Meet Syria’s Women
There is another battle brewing for Syria. With all eyes on the fight against the Islamic State (picture above), media coverage has largely ignored Syrian women below, fighting without a gun but with other means.
Women I met during my trip to Syria last May are active participants in the reconstruction and development of northern Syria, an autonomous region with a Kurdish majority.
This is their story.
Along with Beirut, northern Syria is one of the few places in the Middle East where I found as many women in professional life, from politicians to police officers, both veiled and unveiled - Tweet this
THE STORY: The 25-year-old civil engineer’s mission to rebuild Kobane (see map below) is daunting, with about 50% of the buildings destroyed following ISIS’s defeat last January. When the Islamic militants closed in last year, Rodin left for Turkey with her two-year-old daughter, Mehran. However life was hard and expensive there and after her daughter fell sick she decided to come back where they had left off for a new beginning in Kobane. “Our biggest challenge now is clean water as we have to pump it from the ground. We are also very afraid of unexploded bombs,” she says. What has changed in the new Kobane? “When I went to university in Aleppo we were not allowed to say ‘I am Kurdish’; Today my daughter speaks Kurdish.” What about the future, I ask. “We have to change the way we think. We need teachers and education experts from the West so schools can teach how to think and how to want, not only tell kids what to do or not to do. We want minds, not machines from the West.”
“I want a future for my daughter in Kobane”
THE STORY: Along with her husband, a gynecologist, Dr. Jihan Ibrahim Shaeen, a 35-year-old mother of three and a pediatrician, dedicates time to work for free in a clinic for the poor in the Alhalalia district in the city of Qamishli (see map below). Between her private practice and voluntary work for the poor, she can’t find work-life balance. She also takes time to visit refugees and displaced people in camps, where she examines and treats the sick. We need medicine, she pleads, milk for children, and vaccines.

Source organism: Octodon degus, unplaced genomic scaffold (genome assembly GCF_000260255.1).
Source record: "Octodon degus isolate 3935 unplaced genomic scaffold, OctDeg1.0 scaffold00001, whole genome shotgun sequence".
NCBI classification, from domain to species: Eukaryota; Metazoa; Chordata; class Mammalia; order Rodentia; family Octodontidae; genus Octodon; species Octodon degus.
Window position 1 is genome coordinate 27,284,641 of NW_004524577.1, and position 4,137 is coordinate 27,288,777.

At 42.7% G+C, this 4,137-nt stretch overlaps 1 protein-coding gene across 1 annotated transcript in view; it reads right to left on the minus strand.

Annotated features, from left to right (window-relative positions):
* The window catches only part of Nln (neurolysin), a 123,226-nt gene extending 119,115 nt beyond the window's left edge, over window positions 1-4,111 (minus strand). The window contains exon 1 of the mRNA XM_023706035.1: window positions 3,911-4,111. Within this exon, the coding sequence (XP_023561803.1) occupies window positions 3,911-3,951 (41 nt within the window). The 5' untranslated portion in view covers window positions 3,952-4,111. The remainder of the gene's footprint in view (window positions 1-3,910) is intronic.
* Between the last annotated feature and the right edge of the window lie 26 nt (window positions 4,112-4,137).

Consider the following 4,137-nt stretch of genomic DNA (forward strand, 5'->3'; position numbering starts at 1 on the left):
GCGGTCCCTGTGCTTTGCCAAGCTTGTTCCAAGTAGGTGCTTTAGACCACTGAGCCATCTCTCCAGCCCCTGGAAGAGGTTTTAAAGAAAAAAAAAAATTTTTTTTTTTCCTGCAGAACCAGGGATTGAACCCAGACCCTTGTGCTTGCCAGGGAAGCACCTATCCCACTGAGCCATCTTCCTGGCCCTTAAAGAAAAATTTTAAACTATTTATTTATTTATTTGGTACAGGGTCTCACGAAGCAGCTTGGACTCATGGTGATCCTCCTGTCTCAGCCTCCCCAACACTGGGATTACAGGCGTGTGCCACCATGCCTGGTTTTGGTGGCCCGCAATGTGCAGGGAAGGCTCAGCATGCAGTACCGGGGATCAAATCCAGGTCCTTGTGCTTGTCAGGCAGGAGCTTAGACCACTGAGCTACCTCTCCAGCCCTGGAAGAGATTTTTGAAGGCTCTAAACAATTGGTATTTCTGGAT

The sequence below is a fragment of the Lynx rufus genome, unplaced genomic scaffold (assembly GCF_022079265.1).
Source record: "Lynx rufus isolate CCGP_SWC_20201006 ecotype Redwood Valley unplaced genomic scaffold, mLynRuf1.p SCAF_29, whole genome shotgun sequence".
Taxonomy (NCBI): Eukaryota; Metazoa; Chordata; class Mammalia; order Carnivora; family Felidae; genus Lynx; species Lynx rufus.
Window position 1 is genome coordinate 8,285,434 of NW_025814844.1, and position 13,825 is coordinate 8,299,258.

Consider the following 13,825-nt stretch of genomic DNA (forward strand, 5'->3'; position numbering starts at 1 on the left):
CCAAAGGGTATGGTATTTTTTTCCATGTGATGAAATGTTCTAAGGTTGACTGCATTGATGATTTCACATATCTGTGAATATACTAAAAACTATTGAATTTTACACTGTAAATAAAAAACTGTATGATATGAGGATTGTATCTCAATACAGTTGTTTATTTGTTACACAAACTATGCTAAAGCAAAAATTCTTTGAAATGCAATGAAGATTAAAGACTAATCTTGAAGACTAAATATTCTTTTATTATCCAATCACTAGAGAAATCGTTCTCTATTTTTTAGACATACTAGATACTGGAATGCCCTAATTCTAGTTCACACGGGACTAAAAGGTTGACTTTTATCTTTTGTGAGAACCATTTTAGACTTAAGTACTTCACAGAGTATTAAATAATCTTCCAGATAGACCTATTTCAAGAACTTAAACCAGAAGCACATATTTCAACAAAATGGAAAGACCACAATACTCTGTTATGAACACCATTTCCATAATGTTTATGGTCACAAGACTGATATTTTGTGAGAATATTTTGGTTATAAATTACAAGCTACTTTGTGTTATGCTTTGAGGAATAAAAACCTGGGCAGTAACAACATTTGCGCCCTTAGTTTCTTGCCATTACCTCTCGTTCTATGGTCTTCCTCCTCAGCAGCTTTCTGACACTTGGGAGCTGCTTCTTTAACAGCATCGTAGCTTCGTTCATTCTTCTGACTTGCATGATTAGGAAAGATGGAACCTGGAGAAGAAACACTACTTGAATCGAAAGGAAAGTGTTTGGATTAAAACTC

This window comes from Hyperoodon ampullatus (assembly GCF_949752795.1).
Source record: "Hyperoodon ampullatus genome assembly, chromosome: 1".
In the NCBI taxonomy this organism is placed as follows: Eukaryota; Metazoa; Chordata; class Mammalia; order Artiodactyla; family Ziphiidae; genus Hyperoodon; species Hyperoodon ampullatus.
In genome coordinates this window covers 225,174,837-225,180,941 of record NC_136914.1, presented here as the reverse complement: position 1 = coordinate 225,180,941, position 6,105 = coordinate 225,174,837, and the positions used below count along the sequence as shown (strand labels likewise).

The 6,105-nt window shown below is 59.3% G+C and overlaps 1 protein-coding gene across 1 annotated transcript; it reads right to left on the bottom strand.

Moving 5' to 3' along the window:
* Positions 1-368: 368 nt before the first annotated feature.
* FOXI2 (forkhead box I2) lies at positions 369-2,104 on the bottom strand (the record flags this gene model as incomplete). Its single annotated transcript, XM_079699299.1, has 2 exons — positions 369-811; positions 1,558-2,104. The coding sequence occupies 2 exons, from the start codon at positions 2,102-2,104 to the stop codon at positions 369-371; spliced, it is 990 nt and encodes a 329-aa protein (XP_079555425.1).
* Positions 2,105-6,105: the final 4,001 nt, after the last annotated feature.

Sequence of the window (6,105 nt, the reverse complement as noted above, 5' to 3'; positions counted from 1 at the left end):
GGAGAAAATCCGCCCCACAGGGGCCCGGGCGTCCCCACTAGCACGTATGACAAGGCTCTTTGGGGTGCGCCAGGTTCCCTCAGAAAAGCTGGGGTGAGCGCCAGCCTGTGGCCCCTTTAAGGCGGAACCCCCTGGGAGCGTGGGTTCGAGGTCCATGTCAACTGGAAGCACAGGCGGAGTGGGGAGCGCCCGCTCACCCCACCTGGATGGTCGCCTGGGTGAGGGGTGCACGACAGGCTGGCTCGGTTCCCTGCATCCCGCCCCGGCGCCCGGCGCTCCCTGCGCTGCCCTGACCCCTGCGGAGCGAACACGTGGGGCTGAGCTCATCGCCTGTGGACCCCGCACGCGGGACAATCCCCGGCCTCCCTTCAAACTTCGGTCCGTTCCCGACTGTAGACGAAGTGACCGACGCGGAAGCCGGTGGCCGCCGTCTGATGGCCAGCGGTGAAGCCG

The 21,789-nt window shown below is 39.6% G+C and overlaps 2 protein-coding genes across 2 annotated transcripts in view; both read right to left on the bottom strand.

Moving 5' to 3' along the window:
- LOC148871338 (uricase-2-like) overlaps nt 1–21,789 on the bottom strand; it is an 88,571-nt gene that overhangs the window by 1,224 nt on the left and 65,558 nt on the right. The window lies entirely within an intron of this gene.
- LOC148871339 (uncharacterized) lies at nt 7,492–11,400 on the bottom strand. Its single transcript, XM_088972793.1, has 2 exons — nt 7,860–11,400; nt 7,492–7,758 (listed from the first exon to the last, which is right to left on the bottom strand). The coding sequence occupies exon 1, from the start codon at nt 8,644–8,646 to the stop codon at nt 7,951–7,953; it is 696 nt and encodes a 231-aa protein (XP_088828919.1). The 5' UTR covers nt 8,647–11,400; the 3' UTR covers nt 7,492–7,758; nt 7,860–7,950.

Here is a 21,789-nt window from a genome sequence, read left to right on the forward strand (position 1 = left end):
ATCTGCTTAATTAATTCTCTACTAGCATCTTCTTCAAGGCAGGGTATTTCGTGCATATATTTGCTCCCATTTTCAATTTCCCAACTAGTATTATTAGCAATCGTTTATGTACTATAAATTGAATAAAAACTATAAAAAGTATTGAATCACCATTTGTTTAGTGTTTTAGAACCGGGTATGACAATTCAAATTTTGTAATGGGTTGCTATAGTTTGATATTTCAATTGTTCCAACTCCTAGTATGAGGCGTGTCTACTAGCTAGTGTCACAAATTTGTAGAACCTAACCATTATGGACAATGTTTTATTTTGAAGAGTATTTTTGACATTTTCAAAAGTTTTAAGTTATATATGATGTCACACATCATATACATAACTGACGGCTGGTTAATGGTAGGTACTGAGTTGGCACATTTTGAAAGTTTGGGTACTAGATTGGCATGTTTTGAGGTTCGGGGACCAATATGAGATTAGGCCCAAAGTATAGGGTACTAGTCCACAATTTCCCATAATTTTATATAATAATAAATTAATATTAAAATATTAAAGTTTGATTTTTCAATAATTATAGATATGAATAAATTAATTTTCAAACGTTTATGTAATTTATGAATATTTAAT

“Yes, the revolution brought a war but we now have our freedom, we can care about our society and create associations. The government does not interact with our job”
LOCATION: Sere Kanye
ROLE: Co-mayor of Sere Kaniye
THE STORY: A mother of three, Stera Rashek left her occupation as an elementary school math teacher in her village to enter politics. Today she is elected co-mayor of Sere Kaniye (see map below). Her office is located in a reconverted Assad regime’s building the Kurds won back after a bloody battle against the terrorist group Jabhat al-Nusra, who briefly occupied it in 2013. Her duties include overseeing the security of the city.
“It is normal that we sacrifice ourselves”
THE STORY: At 23 Habun Farzand is the youngest Member of the Parliament in Al Jazira, one of the three cantons that make up the Kurdish autonomous region the Kurds call Rojava, in northern Syria (see map below). Habun’s father belonged to the PKK organization in Turkey and was killed by the Turkish Armed Forces when she was a young child. Although she is an appointed — not elected — Member of Parliament, as are her colleagues, the canton is planning its first Parliamentarian elections.
“Political engagement runs in my blood. My father was active in the PKK. He was killed by the Turkish Armed Forces”
THE STORY: A mother of three, Munaa Abdusalam holds a degree in education and founded Sara Organization Against Violence, Syria’s first NGO dedicated to domestic violence, she says. Munaa is taking initiatives to engage in topics previously considered taboo. “It’s not in our tradition and culture to go out and say, I have been beaten by my husband. After a long time, it has finally become acceptable. Society has learnt that abused women would previously commit suicide.”
“In 2015, violence against women decreased because their rights are being known”
“We depend on the media to inform society about women’s rights and education”
ROLE: Teacher, community organizer
THE STORY: Henna Ali helped build the new intercultural pre-school in Qamishli (see map below) that welcomes Kurdish, Arabic, Assyrian and Armenian children. She is a founder of Jina Azad, the Foundation of Free Women in Rojava, created last year in Qamishli, the capital of the Al Jazira canton in northern Syria. The Foundation motto is “free women is the basis for a free society,, and it has been assisting women and children affected by war and violence. Henna leads training and teaching activities. Her husband is a member of the City Council.
Kobane, Sere Kaniye and Qamishli — the major cities I visited during my trip to Syria —below on a map (adapted from ISW). Purple areas are controlled by the YPG, a mainly Kurdish militia. A tenth of the Syrian population, 2.2. million, are Kurds and most are located in northern Syria.
(JN stands for Jabhat al-Nusra on the map)
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